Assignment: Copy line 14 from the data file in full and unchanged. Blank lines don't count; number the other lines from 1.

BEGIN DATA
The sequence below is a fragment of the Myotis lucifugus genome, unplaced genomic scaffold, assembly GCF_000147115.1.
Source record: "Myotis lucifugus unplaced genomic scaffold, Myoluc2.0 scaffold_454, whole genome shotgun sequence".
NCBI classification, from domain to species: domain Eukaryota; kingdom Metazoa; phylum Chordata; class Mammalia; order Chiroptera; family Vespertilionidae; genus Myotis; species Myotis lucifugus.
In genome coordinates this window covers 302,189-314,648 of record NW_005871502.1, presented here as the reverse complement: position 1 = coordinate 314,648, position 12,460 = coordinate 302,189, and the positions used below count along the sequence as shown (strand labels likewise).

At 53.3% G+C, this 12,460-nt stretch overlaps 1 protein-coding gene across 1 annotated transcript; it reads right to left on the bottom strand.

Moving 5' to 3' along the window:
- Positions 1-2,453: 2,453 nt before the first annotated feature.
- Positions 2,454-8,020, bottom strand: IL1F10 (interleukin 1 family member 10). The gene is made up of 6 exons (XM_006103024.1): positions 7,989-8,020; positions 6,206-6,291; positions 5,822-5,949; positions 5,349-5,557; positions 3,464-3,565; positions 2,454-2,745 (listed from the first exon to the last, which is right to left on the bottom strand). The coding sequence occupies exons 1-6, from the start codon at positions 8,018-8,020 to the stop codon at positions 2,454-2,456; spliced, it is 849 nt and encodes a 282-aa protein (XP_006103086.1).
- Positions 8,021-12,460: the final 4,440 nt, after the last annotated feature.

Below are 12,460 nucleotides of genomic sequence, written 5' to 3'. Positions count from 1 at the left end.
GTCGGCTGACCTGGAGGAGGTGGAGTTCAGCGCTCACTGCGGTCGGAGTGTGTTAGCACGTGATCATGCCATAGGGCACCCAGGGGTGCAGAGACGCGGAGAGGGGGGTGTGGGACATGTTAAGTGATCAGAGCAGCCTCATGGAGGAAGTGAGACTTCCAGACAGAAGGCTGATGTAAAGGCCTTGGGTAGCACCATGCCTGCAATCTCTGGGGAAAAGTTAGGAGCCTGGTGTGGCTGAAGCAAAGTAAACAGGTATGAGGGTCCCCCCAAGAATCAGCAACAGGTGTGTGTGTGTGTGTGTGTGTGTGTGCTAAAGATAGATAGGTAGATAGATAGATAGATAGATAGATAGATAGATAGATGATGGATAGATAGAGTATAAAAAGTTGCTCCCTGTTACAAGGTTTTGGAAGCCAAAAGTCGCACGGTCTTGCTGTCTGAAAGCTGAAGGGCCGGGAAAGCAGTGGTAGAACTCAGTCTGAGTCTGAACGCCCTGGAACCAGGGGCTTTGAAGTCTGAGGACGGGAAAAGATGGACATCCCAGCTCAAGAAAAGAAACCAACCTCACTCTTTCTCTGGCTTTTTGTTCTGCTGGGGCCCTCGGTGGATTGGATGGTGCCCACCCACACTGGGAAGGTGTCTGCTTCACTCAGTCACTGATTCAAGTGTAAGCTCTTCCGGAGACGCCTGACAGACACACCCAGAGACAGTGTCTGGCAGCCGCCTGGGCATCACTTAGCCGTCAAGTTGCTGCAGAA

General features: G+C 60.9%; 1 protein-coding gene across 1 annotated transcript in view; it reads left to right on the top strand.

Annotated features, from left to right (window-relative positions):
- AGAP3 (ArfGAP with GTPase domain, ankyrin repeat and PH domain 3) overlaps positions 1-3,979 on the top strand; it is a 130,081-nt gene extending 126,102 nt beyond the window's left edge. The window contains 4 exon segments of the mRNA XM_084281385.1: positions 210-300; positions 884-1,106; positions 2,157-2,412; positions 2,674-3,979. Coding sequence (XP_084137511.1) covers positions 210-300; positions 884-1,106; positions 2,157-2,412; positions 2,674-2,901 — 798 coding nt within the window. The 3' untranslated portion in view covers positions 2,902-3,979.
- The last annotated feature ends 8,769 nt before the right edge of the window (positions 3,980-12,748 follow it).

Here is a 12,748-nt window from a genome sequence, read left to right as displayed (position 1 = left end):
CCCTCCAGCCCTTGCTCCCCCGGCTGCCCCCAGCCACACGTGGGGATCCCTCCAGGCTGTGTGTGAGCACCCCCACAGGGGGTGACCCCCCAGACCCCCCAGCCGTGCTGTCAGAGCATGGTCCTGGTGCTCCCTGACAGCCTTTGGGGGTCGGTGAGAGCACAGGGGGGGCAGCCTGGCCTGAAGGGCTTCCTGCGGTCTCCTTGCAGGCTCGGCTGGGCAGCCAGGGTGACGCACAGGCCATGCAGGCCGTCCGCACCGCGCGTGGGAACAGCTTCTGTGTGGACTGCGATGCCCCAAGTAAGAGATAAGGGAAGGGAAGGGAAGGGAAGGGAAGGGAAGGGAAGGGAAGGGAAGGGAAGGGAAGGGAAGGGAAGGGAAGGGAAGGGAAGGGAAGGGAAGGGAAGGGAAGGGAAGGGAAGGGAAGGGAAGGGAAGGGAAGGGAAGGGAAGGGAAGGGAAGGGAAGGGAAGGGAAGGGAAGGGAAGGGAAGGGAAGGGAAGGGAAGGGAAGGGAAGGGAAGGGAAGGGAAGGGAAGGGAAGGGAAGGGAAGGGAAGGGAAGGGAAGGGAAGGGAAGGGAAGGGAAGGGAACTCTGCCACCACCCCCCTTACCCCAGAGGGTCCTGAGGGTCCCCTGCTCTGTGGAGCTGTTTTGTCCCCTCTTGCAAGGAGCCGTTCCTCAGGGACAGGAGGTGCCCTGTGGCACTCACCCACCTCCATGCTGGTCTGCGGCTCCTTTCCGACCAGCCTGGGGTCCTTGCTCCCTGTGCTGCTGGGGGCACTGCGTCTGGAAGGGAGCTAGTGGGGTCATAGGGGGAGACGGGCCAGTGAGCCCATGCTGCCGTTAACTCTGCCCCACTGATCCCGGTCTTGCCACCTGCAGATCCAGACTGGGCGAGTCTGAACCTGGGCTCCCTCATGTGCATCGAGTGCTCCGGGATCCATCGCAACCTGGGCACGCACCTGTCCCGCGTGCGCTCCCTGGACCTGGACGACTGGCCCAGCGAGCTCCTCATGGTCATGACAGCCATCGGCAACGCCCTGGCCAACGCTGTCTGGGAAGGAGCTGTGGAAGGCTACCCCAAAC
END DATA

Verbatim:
- AGAP3 (ArfGAP with GTPase domain, ankyrin repeat and PH domain 3) overlaps positions 1-3,979 on the top strand; it is a 130,081-nt gene extending 126,102 nt beyond the window's left edge. The window contains 4 exon segments of the mRNA XM_084281385.1: positions 210-300; positions 884-1,106; positions 2,157-2,412; positions 2,674-3,979. Coding sequence (XP_084137511.1) covers positions 210-300; positions 884-1,106; positions 2,157-2,412; positions 2,674-2,901 — 798 coding nt within the window. The 3' untranslated portion in view covers positions 2,902-3,979.